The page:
Court Of Cassation, the highest court of appeal in France. It was established by the constituent assembly toward the close of 1790, under the name of tribunal de cassation, with a view of putting an end to the confusion that had so largely prevailed in the judiciary system of the country, and of imparting to the whole jurisdiction a spirit of unity, without endangering the independence of the inferior courts. In 1804 the name of cour de cassation was given to the court, which it still retains. The functions of the court are not to go into the facts, but simply to revise the proceedings of the inferior courts, and any decision taken by the court of cassation is considered final and binding. It is composed of a president, 3 vice presidents (presidents de chambre), 45 counsellors, an attorney general (procureur general), 6 assistant attorneys general (avocats generaux), and a chief clerk (greffier en chef); and only 60 advocates are permitted to plead before the court. The president and counsellors are named by the government for life; the other officers are removable at pleasure.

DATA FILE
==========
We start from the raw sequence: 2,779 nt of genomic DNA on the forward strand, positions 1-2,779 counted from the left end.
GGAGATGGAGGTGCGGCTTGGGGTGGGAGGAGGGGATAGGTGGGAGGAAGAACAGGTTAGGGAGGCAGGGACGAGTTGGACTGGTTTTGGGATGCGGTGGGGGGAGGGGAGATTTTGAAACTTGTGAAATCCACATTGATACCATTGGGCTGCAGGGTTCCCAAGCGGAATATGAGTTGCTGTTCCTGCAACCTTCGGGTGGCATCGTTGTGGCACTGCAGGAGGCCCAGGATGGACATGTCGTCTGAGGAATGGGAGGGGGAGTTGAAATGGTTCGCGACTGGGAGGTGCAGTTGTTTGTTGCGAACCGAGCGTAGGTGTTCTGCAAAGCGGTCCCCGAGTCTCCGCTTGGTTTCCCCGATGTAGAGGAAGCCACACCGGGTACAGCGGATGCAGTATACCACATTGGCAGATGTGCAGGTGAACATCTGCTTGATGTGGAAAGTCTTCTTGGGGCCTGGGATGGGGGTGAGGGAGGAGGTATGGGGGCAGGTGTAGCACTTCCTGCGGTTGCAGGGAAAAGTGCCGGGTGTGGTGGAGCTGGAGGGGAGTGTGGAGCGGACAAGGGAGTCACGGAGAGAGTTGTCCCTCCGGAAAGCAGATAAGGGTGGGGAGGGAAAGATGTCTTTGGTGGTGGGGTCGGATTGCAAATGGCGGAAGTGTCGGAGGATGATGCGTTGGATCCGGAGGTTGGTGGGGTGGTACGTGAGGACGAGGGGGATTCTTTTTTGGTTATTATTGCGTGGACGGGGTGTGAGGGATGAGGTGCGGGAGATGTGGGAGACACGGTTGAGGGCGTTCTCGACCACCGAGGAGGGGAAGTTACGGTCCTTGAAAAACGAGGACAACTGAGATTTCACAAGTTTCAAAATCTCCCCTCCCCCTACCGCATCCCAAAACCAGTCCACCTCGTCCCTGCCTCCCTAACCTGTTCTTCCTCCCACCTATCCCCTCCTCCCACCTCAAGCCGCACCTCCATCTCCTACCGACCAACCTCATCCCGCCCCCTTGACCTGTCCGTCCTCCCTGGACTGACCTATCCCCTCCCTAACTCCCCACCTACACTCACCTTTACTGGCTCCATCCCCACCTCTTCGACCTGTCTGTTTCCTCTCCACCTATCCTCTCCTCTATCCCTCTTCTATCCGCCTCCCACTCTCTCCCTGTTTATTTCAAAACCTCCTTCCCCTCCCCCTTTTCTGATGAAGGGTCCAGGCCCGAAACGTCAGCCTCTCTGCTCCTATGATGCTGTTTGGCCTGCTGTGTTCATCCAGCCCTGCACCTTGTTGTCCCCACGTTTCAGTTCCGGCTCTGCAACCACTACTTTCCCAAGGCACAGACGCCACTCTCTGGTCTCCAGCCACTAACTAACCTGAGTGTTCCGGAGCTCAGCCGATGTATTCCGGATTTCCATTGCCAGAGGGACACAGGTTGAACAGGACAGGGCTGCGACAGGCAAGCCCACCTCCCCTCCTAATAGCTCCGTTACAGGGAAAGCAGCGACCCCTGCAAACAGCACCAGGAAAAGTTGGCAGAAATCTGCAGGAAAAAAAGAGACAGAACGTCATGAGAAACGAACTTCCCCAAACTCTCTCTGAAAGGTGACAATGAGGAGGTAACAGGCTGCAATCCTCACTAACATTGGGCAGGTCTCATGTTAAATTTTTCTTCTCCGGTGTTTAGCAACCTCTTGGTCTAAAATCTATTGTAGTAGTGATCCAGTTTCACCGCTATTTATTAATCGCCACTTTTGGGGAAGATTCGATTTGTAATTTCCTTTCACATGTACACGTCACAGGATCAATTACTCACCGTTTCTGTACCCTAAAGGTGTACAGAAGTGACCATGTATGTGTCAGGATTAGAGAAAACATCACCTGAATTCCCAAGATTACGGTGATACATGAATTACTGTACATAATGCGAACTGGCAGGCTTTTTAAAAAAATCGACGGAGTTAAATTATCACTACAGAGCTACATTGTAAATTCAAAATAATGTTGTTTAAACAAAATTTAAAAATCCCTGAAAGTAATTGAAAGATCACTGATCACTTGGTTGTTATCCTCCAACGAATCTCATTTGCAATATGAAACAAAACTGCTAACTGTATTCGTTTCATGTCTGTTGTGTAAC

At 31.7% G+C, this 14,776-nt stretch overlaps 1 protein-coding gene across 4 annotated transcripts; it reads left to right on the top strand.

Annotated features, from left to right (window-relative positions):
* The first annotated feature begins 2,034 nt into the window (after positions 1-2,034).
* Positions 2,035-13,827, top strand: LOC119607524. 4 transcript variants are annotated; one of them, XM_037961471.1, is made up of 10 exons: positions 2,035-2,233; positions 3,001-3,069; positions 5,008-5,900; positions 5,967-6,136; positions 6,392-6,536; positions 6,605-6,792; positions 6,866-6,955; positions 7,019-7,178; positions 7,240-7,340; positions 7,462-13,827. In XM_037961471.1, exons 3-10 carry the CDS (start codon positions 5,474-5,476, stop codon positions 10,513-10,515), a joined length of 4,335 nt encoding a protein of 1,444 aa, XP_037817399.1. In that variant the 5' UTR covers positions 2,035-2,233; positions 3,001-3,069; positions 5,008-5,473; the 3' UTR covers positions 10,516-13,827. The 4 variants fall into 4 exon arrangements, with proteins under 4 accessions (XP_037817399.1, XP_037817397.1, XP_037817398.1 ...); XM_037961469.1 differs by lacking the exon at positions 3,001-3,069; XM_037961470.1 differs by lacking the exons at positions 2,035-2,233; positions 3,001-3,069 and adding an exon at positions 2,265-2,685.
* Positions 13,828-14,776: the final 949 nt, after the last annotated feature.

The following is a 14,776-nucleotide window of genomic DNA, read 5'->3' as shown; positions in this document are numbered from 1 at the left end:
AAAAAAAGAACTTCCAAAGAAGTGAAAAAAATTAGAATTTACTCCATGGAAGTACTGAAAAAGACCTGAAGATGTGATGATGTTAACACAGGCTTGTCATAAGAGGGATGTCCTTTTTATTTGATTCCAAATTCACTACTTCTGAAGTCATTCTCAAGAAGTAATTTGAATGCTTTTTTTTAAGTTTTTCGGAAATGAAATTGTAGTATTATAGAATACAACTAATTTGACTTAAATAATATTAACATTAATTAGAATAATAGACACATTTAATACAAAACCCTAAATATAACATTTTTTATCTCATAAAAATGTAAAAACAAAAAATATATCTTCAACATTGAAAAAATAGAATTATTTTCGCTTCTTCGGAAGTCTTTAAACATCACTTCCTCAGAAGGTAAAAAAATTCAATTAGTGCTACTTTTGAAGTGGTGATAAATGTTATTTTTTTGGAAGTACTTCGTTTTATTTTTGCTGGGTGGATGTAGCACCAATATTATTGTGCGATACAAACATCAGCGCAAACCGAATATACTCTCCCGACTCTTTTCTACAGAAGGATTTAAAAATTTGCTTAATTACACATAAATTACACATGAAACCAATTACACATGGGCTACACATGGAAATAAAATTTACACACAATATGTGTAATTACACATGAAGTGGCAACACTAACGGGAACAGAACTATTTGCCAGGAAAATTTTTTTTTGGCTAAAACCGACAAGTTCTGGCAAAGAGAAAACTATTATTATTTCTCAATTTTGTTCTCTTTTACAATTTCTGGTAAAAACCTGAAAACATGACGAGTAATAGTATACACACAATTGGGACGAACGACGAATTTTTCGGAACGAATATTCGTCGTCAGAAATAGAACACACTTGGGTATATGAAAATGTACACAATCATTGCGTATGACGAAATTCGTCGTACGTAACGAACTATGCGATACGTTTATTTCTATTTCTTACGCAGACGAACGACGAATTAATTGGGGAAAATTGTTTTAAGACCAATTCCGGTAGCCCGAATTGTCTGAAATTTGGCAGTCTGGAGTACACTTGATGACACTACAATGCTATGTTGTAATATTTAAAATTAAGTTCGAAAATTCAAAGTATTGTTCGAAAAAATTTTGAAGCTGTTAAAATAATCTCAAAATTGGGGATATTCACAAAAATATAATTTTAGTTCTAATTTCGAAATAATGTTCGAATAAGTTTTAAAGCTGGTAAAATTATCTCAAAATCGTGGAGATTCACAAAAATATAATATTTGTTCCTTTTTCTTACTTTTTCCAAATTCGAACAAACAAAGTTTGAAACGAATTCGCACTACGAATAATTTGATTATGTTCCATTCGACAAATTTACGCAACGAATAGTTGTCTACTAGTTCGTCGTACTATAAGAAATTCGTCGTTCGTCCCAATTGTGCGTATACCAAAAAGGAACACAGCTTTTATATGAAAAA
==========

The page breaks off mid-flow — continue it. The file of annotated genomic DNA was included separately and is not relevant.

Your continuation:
The court is divided into three chambers, one of appeals in civil and one in criminal cases, and the chamber of requests, a sort of preliminary tribunal, which decides on the locus standi and admissibility of the appeal.